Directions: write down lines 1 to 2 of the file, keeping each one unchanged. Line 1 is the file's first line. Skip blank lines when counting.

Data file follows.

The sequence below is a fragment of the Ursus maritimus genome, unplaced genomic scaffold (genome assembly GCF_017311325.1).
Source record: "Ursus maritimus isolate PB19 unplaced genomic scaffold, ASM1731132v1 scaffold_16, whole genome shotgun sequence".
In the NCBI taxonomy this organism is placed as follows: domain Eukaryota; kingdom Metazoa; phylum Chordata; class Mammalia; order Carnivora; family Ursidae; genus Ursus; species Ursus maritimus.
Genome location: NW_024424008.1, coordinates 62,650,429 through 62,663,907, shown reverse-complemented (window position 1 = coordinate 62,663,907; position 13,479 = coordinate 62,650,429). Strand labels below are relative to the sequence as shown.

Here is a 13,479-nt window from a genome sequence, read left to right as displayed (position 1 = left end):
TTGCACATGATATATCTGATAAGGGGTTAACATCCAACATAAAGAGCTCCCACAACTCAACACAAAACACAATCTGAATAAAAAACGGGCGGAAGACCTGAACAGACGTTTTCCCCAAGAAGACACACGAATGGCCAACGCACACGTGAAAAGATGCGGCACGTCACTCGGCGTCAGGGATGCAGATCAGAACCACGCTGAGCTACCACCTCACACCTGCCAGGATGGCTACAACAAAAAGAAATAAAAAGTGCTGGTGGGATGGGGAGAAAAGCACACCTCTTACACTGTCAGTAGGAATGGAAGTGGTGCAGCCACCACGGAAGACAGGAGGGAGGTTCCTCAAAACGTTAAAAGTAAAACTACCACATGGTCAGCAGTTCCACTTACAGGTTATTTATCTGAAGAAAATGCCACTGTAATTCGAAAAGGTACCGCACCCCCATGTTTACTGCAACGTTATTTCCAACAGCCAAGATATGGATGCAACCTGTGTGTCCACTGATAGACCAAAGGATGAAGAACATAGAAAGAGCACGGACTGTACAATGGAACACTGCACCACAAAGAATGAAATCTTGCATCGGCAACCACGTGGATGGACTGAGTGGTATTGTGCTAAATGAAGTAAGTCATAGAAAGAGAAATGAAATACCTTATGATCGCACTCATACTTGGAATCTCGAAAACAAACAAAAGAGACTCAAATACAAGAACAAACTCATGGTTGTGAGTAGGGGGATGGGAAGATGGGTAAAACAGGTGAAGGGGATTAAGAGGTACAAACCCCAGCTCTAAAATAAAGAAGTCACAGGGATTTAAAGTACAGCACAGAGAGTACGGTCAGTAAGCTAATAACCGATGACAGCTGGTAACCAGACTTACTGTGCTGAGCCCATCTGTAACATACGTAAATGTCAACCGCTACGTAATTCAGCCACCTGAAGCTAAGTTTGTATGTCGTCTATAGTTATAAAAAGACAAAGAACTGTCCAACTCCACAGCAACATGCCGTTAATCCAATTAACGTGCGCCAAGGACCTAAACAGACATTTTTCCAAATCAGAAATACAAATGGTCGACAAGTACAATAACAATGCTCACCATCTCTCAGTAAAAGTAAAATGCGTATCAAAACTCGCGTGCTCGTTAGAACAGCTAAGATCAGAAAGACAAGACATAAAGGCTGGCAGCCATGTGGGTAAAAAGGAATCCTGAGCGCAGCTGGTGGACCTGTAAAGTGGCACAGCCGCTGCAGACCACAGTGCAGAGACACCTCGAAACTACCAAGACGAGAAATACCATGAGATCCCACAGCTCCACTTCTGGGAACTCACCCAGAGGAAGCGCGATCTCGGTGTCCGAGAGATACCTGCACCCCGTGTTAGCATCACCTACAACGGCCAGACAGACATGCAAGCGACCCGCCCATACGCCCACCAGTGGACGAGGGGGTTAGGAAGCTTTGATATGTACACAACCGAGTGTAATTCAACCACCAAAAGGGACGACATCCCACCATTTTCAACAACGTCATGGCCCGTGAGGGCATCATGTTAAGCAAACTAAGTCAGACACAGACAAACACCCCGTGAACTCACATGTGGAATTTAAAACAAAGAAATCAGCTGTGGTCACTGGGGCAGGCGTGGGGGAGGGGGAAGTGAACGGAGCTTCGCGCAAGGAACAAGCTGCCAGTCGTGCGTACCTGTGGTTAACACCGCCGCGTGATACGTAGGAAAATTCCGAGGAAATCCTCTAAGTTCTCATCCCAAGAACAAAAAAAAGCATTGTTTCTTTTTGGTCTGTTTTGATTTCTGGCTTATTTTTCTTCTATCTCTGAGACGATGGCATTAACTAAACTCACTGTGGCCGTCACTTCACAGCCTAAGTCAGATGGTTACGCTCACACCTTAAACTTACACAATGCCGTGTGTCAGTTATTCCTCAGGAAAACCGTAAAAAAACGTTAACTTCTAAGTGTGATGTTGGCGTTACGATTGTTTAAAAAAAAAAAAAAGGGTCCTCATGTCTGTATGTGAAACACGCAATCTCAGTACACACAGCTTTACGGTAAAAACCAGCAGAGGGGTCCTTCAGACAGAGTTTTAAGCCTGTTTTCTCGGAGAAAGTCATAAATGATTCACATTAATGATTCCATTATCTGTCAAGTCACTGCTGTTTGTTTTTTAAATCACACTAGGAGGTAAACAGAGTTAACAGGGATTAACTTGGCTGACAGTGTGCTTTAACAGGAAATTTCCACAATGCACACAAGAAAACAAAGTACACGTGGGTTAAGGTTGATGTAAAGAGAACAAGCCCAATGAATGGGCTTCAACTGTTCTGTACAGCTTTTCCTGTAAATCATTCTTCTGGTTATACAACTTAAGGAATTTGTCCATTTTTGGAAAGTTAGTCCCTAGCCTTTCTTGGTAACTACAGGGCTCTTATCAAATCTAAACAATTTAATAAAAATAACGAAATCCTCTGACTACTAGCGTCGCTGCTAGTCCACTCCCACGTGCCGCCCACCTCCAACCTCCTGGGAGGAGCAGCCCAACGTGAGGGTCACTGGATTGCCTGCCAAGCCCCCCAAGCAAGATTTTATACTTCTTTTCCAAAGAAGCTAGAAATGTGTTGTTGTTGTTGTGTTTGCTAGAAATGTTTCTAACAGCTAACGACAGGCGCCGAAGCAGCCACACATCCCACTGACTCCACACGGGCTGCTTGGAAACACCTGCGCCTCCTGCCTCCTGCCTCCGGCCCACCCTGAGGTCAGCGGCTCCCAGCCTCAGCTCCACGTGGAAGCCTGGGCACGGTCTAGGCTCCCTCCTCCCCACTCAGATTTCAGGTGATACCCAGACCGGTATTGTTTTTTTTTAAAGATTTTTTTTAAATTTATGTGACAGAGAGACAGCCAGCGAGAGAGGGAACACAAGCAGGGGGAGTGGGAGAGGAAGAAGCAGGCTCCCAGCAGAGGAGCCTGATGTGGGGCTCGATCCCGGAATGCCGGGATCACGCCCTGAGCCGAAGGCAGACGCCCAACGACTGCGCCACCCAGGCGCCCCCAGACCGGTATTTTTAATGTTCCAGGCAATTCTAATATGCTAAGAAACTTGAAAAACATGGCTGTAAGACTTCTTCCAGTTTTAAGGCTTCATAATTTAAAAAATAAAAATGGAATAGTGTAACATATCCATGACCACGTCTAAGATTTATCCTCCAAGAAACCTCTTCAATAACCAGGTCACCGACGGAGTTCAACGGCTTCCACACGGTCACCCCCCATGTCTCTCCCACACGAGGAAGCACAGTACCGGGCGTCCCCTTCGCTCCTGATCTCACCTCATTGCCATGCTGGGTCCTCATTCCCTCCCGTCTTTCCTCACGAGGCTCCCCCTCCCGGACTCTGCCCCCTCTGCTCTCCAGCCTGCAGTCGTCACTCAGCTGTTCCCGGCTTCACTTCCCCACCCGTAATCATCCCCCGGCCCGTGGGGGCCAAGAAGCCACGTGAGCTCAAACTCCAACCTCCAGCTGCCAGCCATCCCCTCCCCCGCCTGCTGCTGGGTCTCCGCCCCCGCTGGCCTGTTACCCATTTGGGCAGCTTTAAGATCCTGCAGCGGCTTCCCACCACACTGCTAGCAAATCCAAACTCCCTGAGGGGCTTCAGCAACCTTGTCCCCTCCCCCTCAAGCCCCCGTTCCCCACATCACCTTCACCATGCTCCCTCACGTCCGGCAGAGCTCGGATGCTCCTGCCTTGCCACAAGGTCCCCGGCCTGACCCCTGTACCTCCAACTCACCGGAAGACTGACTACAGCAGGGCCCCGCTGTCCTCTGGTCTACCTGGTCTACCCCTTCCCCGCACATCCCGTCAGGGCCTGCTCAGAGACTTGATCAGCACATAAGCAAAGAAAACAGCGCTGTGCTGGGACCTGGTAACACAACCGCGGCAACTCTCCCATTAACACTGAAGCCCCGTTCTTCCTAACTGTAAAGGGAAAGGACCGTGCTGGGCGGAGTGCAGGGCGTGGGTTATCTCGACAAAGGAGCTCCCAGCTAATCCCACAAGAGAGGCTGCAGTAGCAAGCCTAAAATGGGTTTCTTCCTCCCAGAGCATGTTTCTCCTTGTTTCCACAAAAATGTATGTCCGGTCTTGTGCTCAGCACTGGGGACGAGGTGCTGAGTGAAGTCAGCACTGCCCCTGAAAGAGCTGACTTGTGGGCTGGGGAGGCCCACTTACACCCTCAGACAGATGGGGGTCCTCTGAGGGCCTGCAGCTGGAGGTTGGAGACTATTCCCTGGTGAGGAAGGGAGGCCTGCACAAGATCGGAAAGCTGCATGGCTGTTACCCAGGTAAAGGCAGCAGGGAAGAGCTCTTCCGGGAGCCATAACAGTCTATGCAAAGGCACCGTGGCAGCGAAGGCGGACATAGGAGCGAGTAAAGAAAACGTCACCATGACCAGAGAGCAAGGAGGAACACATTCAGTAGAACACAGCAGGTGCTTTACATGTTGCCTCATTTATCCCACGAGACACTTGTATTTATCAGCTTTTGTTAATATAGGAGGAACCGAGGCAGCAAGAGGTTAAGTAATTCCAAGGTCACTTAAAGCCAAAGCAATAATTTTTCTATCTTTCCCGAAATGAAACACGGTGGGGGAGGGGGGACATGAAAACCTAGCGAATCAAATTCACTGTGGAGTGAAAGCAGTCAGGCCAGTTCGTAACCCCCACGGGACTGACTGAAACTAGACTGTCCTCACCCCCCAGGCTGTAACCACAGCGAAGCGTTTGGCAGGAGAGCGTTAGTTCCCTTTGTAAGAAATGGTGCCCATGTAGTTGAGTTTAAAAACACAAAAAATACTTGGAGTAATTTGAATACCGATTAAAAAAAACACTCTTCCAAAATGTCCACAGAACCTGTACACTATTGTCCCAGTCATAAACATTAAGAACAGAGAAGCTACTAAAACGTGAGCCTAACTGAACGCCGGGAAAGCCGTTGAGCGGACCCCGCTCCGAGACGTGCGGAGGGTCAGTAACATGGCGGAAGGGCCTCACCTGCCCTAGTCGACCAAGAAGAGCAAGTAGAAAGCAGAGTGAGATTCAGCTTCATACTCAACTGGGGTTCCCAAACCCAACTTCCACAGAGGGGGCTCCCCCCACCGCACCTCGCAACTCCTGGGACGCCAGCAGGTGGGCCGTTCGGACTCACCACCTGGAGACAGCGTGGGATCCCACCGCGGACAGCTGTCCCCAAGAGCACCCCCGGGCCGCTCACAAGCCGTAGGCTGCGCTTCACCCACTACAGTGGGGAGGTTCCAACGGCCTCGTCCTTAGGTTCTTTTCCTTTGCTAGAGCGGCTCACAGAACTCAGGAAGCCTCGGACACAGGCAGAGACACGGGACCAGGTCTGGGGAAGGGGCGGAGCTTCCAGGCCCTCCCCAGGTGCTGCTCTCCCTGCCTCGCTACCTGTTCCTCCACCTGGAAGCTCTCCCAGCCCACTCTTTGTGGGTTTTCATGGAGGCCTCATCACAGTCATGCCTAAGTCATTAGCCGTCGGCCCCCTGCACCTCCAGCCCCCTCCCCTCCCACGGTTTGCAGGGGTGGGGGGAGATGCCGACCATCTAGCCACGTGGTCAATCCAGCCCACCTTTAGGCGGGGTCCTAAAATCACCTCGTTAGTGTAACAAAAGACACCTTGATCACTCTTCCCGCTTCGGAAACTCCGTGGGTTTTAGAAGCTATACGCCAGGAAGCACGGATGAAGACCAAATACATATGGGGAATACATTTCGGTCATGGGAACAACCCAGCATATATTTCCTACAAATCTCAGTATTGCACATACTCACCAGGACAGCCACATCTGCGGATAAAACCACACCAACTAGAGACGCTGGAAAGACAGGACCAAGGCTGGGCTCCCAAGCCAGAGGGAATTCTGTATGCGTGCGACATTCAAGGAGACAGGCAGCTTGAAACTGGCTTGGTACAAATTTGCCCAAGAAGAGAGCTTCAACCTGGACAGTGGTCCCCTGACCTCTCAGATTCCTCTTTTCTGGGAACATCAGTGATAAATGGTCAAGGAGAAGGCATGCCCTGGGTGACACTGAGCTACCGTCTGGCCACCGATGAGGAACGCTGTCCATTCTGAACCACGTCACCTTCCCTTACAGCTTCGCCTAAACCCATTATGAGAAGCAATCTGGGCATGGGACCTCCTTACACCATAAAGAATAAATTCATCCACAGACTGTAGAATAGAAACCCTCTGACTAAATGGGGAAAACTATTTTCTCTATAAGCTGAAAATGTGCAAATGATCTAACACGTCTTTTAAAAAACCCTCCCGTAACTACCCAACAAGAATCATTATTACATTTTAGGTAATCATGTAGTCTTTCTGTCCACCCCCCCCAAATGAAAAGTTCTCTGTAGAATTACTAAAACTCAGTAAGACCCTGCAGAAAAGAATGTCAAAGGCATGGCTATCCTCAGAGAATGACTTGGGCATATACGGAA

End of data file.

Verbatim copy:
The sequence below is a fragment of the Ursus maritimus genome, unplaced genomic scaffold (genome assembly GCF_017311325.1).
Source record: "Ursus maritimus isolate PB19 unplaced genomic scaffold, ASM1731132v1 scaffold_16, whole genome shotgun sequence".